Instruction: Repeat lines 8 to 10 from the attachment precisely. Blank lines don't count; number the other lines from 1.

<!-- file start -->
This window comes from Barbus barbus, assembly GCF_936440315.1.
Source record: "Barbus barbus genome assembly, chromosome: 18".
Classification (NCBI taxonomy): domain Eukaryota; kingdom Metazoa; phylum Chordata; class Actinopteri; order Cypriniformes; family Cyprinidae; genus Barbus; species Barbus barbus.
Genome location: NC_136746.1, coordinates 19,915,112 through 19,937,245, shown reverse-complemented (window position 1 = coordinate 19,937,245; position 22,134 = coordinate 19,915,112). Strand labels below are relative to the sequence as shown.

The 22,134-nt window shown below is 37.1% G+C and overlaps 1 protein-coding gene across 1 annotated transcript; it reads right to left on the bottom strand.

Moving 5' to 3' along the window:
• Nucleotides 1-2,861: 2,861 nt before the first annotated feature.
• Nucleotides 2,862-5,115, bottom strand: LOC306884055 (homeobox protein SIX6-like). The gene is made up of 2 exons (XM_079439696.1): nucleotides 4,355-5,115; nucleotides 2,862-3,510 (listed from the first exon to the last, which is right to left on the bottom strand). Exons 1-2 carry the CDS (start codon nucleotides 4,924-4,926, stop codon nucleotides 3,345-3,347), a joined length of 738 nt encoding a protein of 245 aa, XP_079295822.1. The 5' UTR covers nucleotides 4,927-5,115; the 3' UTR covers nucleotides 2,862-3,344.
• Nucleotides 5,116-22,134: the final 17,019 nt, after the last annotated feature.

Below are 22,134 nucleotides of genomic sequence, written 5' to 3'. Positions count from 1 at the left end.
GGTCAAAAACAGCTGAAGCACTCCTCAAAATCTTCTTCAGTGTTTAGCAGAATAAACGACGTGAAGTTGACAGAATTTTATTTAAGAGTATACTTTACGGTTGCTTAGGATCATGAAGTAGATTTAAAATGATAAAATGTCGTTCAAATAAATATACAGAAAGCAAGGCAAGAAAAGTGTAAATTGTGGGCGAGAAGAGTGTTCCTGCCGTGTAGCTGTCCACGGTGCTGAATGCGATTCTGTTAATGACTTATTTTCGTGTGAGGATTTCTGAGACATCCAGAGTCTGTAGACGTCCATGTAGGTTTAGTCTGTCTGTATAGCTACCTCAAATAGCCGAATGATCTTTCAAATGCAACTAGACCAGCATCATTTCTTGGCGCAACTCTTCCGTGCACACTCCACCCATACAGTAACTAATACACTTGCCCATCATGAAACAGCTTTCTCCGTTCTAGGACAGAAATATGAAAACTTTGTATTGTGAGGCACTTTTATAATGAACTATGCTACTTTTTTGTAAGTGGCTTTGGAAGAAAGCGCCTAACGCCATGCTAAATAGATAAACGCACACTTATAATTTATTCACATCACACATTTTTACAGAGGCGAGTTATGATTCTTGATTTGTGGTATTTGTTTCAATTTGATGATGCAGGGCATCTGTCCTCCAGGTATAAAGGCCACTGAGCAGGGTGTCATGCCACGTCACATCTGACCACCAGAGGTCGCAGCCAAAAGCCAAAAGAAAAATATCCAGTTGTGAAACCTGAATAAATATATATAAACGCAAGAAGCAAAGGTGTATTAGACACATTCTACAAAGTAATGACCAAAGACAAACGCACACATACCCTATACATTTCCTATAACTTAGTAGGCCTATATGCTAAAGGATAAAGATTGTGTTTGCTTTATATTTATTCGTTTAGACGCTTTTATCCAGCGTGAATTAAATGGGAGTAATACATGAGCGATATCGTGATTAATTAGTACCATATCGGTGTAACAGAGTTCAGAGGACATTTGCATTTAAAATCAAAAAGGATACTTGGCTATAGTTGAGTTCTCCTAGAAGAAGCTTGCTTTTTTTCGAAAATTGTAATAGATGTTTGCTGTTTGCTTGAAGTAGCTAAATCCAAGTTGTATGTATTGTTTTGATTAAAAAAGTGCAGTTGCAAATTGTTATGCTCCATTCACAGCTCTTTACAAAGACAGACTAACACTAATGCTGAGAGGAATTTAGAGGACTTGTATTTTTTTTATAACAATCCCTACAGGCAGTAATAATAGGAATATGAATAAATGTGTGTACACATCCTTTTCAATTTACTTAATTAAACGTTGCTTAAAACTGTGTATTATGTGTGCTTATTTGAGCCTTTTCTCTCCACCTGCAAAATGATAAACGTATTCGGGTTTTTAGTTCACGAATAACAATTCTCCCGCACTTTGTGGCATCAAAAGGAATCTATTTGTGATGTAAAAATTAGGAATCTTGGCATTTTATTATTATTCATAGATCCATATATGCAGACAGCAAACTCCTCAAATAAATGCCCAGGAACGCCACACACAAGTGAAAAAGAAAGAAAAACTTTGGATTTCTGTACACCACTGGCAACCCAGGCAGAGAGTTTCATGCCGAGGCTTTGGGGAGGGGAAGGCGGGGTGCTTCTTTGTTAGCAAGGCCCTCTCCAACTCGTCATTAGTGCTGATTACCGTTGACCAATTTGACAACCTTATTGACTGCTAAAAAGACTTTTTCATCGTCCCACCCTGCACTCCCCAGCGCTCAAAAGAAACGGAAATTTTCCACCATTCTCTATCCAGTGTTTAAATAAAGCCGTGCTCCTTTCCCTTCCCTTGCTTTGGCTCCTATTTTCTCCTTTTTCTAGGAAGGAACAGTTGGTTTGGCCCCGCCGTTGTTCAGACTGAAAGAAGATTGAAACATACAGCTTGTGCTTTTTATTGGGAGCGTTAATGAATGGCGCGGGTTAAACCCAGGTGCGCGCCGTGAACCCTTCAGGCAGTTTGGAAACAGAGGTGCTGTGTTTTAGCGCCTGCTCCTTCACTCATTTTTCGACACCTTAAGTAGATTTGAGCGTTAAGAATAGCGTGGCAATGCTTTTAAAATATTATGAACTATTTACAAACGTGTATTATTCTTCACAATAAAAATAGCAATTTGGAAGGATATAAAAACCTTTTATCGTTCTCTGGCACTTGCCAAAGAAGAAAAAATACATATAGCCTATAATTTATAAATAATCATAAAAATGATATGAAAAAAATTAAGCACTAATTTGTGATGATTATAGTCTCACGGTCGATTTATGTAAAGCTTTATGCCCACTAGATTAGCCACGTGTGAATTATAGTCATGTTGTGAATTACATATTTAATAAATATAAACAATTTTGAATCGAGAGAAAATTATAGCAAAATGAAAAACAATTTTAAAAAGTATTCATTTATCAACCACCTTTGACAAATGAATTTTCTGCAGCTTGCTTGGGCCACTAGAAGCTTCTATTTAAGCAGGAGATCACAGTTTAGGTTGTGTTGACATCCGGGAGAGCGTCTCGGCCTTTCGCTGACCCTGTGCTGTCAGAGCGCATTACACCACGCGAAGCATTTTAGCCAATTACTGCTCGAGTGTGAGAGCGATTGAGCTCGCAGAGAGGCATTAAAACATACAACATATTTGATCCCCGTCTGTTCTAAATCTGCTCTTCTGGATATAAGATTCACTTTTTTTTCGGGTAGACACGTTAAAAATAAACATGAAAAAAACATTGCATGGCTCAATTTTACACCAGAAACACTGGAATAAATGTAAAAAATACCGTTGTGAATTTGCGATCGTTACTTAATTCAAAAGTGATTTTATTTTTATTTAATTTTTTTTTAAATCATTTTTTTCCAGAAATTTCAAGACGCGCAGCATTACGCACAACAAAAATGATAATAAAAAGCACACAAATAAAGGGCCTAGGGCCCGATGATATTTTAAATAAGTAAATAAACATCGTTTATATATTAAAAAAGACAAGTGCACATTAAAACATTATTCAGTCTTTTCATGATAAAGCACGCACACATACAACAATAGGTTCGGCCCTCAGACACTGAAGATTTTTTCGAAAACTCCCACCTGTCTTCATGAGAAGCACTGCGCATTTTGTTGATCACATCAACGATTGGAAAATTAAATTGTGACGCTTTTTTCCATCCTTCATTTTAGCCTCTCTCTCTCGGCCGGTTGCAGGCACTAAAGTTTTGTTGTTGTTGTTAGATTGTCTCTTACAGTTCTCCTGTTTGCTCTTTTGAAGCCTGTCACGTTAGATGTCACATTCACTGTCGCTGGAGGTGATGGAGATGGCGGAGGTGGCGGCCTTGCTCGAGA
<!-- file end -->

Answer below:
• Nucleotides 2,862-5,115, bottom strand: LOC306884055 (homeobox protein SIX6-like). The gene is made up of 2 exons (XM_079439696.1): nucleotides 4,355-5,115; nucleotides 2,862-3,510 (listed from the first exon to the last, which is right to left on the bottom strand). Exons 1-2 carry the CDS (start codon nucleotides 4,924-4,926, stop codon nucleotides 3,345-3,347), a joined length of 738 nt encoding a protein of 245 aa, XP_079295822.1. The 5' UTR covers nucleotides 4,927-5,115; the 3' UTR covers nucleotides 2,862-3,344.
• Nucleotides 5,116-22,134: the final 17,019 nt, after the last annotated feature.

Below are 22,134 nucleotides of genomic sequence, written 5' to 3'. Positions count from 1 at the left end.